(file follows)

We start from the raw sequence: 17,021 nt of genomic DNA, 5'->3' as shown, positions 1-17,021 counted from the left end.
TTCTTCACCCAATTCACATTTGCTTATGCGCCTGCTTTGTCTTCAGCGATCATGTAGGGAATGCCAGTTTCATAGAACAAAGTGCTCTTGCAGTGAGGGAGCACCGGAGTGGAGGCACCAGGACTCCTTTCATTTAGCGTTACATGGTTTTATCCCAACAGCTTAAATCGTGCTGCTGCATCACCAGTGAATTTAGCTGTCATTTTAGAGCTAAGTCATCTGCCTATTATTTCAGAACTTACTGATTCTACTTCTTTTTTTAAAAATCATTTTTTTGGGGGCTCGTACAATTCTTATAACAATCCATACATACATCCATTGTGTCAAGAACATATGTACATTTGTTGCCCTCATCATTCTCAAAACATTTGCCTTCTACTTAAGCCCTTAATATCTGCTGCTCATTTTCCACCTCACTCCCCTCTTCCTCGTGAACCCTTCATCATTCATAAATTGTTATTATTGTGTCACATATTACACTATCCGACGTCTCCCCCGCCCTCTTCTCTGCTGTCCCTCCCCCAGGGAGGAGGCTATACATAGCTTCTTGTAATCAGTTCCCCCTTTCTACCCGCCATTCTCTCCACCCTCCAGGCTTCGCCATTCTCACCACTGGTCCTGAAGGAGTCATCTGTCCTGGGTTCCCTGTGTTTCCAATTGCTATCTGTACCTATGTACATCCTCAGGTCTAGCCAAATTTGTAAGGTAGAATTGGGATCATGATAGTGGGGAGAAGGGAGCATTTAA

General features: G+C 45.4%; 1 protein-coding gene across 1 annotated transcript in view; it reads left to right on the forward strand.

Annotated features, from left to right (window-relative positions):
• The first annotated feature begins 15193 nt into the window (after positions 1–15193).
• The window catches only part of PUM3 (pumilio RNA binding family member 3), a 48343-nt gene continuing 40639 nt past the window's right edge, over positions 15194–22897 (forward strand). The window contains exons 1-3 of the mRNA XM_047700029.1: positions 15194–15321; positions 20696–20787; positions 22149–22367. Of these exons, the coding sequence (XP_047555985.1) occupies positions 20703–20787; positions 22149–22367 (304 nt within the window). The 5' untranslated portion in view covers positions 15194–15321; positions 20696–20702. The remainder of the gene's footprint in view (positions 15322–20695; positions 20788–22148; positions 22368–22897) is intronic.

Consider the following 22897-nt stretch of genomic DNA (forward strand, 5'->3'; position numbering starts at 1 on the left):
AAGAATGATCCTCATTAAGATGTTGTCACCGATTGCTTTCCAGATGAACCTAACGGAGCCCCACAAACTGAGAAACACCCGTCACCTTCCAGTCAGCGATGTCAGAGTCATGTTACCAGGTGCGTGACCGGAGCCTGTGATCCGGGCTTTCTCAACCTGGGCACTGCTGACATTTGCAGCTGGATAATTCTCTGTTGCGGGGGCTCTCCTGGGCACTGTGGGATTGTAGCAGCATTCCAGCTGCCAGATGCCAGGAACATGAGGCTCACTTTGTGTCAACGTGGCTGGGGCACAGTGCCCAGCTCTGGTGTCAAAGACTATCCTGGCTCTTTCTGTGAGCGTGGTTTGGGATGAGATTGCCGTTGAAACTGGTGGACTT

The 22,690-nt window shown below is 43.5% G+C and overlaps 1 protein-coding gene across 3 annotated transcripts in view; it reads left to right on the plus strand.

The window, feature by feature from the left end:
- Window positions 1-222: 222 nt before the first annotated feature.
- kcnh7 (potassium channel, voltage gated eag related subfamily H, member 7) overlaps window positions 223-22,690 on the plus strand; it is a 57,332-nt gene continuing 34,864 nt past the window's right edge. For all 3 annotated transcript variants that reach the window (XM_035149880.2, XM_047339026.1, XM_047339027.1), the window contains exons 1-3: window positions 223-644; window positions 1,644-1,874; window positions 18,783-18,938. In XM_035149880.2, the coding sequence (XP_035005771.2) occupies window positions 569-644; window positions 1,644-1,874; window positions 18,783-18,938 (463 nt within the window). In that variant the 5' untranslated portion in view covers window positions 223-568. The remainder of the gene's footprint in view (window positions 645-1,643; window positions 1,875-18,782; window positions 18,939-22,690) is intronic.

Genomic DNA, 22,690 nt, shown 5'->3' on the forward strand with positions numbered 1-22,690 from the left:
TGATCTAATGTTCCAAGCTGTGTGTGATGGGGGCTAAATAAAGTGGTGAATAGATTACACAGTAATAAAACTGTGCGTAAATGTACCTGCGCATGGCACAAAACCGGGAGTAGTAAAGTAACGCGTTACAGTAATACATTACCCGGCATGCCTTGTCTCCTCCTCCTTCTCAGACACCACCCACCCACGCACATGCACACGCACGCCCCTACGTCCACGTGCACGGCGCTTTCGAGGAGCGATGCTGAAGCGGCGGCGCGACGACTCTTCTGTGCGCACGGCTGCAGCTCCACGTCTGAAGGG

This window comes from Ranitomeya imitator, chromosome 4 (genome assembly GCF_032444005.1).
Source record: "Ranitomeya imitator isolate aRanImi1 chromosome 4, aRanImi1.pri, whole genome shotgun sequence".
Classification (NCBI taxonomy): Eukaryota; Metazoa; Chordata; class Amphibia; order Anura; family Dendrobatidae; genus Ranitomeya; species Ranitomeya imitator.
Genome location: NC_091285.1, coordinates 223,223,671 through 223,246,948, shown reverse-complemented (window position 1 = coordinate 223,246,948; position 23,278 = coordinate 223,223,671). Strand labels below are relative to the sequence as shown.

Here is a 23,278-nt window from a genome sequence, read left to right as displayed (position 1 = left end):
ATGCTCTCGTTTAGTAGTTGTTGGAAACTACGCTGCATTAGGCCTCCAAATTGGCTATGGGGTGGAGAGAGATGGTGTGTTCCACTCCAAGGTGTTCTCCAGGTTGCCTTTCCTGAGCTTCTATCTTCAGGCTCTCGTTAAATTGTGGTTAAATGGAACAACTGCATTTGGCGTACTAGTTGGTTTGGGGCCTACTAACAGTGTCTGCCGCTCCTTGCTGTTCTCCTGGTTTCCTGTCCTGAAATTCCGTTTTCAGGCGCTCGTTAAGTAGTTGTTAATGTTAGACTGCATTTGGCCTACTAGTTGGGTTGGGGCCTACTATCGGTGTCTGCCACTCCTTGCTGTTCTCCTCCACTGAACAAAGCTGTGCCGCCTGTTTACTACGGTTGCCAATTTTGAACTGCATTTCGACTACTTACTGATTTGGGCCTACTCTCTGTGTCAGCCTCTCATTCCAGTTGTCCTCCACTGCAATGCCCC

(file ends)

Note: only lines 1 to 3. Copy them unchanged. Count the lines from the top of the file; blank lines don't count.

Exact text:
We start from the raw sequence: 17,021 nt of genomic DNA, 5'->3' as shown, positions 1-17,021 counted from the left end.
TTCTTCACCCAATTCACATTTGCTTATGCGCCTGCTTTGTCTTCAGCGATCATGTAGGGAATGCCAGTTTCATAGAACAAAGTGCTCTTGCAGTGAGGGAGCACCGGAGTGGAGGCACCAGGACTCCTTTCATTTAGCGTTACATGGTTTTATCCCAACAGCTTAAATCGTGCTGCTGCATCACCAGTGAATTTAGCTGTCATTTTAGAGCTAAGTCATCTGCCTATTATTTCAGAACTTACTGATTCTACTTCTTTTTTTAAAAATCATTTTTTTGGGGGCTCGTACAATTCTTATAACAATCCATACATACATCCATTGTGTCAAGAACATATGTACATTTGTTGCCCTCATCATTCTCAAAACATTTGCCTTCTACTTAAGCCCTTAATATCTGCTGCTCATTTTCCACCTCACTCCCCTCTTCCTCGTGAACCCTTCATCATTCATAAATTGTTATTATTGTGTCACATATTACACTATCCGACGTCTCCCCCGCCCTCTTCTCTGCTGTCCCTCCCCCAGGGAGGAGGCTATACATAGCTTCTTGTAATCAGTTCCCCCTTTCTACCCGCCATTCTCTCCACCCTCCAGGCTTCGCCATTCTCACCACTGGTCCTGAAGGAGTCATCTGTCCTGGGTTCCCTGTGTTTCCAATTGCTATCTGTACCTATGTACATCCTCAGGTCTAGCCAAATTTGTAAGGTAGAATTGGGATCATGATAGTGGGGAGAAGGGAGCATTTAA

General features: G+C 45.4%; 1 protein-coding gene across 1 annotated transcript in view; it reads left to right on the forward strand.